Absalom Bainbridge Full Biography

I was born in Maidenhead, Hunterdon County in 1742, the fourth son of Edmund and Abigail Bainbridge. My grandfather, John Bainbridge, was one of the original settlers of Maidenhead. My father was involved in land disputes with the Proprietors during the 1730s and 40s so I grew up in a household where we were used to protesting for our rights.

I graduated from the college at Princeton in 1762 and then from the College of Physicians and Surgeons in New York. I was an early member of the New Jersey Medical Society and was elected secretary in 1771 and then president of the Society in 1773. During this time, I practiced medicine in Maidenhead and then rented a house in Princeton where I was settled and happily pursuing my practice as a physician and surgeon when the American Revolution broke out. I married Mary Taylor, daughter of Sheriff John Taylor of Monmouth County. The fifth of our fourteen children was born on May 7, 1774 in the house in Princeton known now as Bainbridge House. Our little boy grew up to be the famous Commodore William Bainbridge, one of the important United States naval heroes of the War of 1812.

Although I came from a family that supported the Revolution, I did not believe in fighting a war for independence from England and became what the rebels called a Loyalist or Tory. Mary’s family in Monmouth was also Loyalist. I remained in Princeton during the first year of the war and tried to maintain good relations with my neighbors who supported the war. Just because we disagreed didn’t mean we could not care for each other. I demonstrated this in early December 1776 while the British army was chasing the rag tag American army in retreat across New Jersey after the fall of Fort Lee in November. As the British army approached Princeton the first week of December, I knew that life was going to become very harsh for my patriot neighbors. Many of them began to leave the area to escape to Pennsylvania with the American army and I went out of my way to warn one my neighbors, Margaret Sergeant, to join them. Margaret was the wife of Jonathan Dickinson Sergeant, a delegate to the Continental Congress and that would make her very vulnerable to mistreatment by the British army. She was also the daughter of Trenton’s Presbyterian minister Elihu Spencer, another well-known patriot leader. When I learned the British army was only hours away, I knocked on Margaret’s door at two o’clock in the morning and insisted that she should immediately set off in her family’s carriage with her children and proceed without delay to one of the Delaware River ferries.

When the British arrived in Princeton a few hours later, I offered my house in Maidenhead to General William Howe for his headquarters and I joined with the British army. After the British defeats at Trenton and Princeton I was one who had to flee his home and I removed to Flatbush on Long Island. My slave, Prime, was brought to Long Island, but he escaped from me and returned to Princeton in 1778. Jacob Bergen, a commissioner for dealing with confiscated Loyalist property took charge of him and on the advice of the legislature he put Prime in the army to drive wagons. Prime assumed he was now a free man. His freedom was challenged in 1784 by John Van Horne who claimed to have purchased him in 1777 or 1778, but Prime was officially granted his freedom by the legislature in November 1786.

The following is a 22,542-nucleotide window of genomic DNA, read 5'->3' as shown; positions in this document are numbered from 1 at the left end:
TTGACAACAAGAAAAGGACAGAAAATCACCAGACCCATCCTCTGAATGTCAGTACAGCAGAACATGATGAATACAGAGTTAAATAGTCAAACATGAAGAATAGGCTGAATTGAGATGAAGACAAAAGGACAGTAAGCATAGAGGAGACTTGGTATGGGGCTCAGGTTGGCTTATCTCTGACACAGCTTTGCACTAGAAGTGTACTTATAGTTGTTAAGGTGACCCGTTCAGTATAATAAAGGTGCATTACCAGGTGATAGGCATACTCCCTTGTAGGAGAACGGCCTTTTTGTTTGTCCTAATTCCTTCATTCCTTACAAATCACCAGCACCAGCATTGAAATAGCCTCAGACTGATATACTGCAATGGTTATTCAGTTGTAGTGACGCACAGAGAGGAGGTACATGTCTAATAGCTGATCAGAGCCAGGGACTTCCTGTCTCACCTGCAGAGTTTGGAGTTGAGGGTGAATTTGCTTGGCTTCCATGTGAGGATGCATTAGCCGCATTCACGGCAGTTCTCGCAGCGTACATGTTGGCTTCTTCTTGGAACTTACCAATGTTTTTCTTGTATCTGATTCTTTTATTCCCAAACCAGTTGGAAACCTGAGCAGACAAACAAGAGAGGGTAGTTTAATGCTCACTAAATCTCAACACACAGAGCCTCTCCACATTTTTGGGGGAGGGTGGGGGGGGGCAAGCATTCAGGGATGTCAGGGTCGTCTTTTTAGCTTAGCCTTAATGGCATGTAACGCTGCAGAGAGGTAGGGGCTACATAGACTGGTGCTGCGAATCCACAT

After leaving New Jersey I was officially declared a Loyalist and was subject to the property confiscation law. My four hundred acre plantation in Maidenhead was put up for sale at public auction in March 1779.

I served the British cause as a surgeon for the Third New Jersey Volunteer regiment in the brigade of General Cortland Skinner. By April 1778, I had resigned and moved to New York City where I continued to live under the British occupation and remained there after the British departed in 1783, reconciled to the reality of our independence from Britain. I was an early member of the New York Medical Society and was a highly regarded physician and surgeon. The imminent physician Dr. David Hosack of New York, who attended Alexander Hamilton when he dueled with Aaron Burr, credited me with helping him develop his ideas on the nature and origins of Yellow Fever, one of Hosack’s main contributions to medicine. I visited England for about a year in 1785-86 but then lived out the rest of my life in New York. When I died on June 23, 1807 I was buried at Trinity Church in New York City.


Green, Howard L., ed. Words that Make New Jersey History: A Primary Source Reader. Rivergate Books, 1994.

Jones, E. Alfred. “The Loyalists of New Jersey: Their Memorials, Petitions, Claims, Etc. From English Records.” Collections of the New Jersey Historical Society, Volume 10, republished from the New Jersey Historical Society Proceedings 1926-27, Newark: 1927.

Lee, Francis Bazley, ed. Genealogical and personal memorial of Mercer County, New Jersey. Volume 2. New York: Lewis Publishing Co., 1907. page 456